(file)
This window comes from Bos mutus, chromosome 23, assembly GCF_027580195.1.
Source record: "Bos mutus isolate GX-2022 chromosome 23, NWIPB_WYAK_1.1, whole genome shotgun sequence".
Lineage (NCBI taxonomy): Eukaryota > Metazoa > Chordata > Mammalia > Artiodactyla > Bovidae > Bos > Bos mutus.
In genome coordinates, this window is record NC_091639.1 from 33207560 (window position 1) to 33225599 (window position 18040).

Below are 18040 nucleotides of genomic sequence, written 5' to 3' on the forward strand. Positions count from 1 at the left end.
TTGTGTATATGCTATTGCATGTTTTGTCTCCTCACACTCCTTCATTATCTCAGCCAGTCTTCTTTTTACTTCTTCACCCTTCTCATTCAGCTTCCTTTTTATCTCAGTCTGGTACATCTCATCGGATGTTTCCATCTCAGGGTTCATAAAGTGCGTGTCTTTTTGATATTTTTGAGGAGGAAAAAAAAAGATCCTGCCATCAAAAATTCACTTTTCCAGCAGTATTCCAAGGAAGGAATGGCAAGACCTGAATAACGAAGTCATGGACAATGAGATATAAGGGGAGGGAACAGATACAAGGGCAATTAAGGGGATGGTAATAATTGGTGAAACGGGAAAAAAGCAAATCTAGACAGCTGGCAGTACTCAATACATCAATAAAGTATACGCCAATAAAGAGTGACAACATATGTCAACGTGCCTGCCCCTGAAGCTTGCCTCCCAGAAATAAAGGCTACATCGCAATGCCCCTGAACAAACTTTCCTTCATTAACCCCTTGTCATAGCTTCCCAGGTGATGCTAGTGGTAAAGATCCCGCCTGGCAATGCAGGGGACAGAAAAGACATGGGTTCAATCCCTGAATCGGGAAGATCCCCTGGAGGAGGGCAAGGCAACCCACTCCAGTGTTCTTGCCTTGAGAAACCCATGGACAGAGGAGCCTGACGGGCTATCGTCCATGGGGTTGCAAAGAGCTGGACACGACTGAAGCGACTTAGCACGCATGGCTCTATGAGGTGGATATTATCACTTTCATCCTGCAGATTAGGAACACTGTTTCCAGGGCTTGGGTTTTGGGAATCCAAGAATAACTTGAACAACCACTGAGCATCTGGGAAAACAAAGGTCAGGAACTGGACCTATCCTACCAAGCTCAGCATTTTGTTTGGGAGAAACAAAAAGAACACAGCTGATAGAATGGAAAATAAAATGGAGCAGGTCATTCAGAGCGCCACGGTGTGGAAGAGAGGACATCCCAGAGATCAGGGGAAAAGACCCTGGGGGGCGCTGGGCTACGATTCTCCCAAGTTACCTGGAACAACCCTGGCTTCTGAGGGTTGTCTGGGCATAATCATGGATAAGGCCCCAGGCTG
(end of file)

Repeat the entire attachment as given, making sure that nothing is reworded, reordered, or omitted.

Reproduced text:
This window comes from Bos mutus, chromosome 23, assembly GCF_027580195.1.
Source record: "Bos mutus isolate GX-2022 chromosome 23, NWIPB_WYAK_1.1, whole genome shotgun sequence".
Lineage (NCBI taxonomy): Eukaryota > Metazoa > Chordata > Mammalia > Artiodactyla > Bovidae > Bos > Bos mutus.
In genome coordinates, this window is record NC_091639.1 from 33207560 (window position 1) to 33225599 (window position 18040).

Below are 18040 nucleotides of genomic sequence, written 5' to 3' on the forward strand. Positions count from 1 at the left end.
TTGTGTATATGCTATTGCATGTTTTGTCTCCTCACACTCCTTCATTATCTCAGCCAGTCTTCTTTTTACTTCTTCACCCTTCTCATTCAGCTTCCTTTTTATCTCAGTCTGGTACATCTCATCGGATGTTTCCATCTCAGGGTTCATAAAGTGCGTGTCTTTTTGATATTTTTGAGGAGGAAAAAAAAAGATCCTGCCATCAAAAATTCACTTTTCCAGCAGTATTCCAAGGAAGGAATGGCAAGACCTGAATAACGAAGTCATGGACAATGAGATATAAGGGGAGGGAACAGATACAAGGGCAATTAAGGGGATGGTAATAATTGGTGAAACGGGAAAAAAGCAAATCTAGACAGCTGGCAGTACTCAATACATCAATAAAGTATACGCCAATAAAGAGTGACAACATATGTCAACGTGCCTGCCCCTGAAGCTTGCCTCCCAGAAATAAAGGCTACATCGCAATGCCCCTGAACAAACTTTCCTTCATTAACCCCTTGTCATAGCTTCCCAGGTGATGCTAGTGGTAAAGATCCCGCCTGGCAATGCAGGGGACAGAAAAGACATGGGTTCAATCCCTGAATCGGGAAGATCCCCTGGAGGAGGGCAAGGCAACCCACTCCAGTGTTCTTGCCTTGAGAAACCCATGGACAGAGGAGCCTGACGGGCTATCGTCCATGGGGTTGCAAAGAGCTGGACACGACTGAAGCGACTTAGCACGCATGGCTCTATGAGGTGGATATTATCACTTTCATCCTGCAGATTAGGAACACTGTTTCCAGGGCTTGGGTTTTGGGAATCCAAGAATAACTTGAACAACCACTGAGCATCTGGGAAAACAAAGGTCAGGAACTGGACCTATCCTACCAAGCTCAGCATTTTGTTTGGGAGAAACAAAAAGAACACAGCTGATAGAATGGAAAATAAAATGGAGCAGGTCATTCAGAGCGCCACGGTGTGGAAGAGAGGACATCCCAGAGATCAGGGGAAAAGACCCTGGGGGGCGCTGGGCTACGATTCTCCCAAGTTACCTGGAACAACCCTGGCTTCTGAGGGTTGTCTGGGCATAATCATGGATAAGGCCCCAGGCTG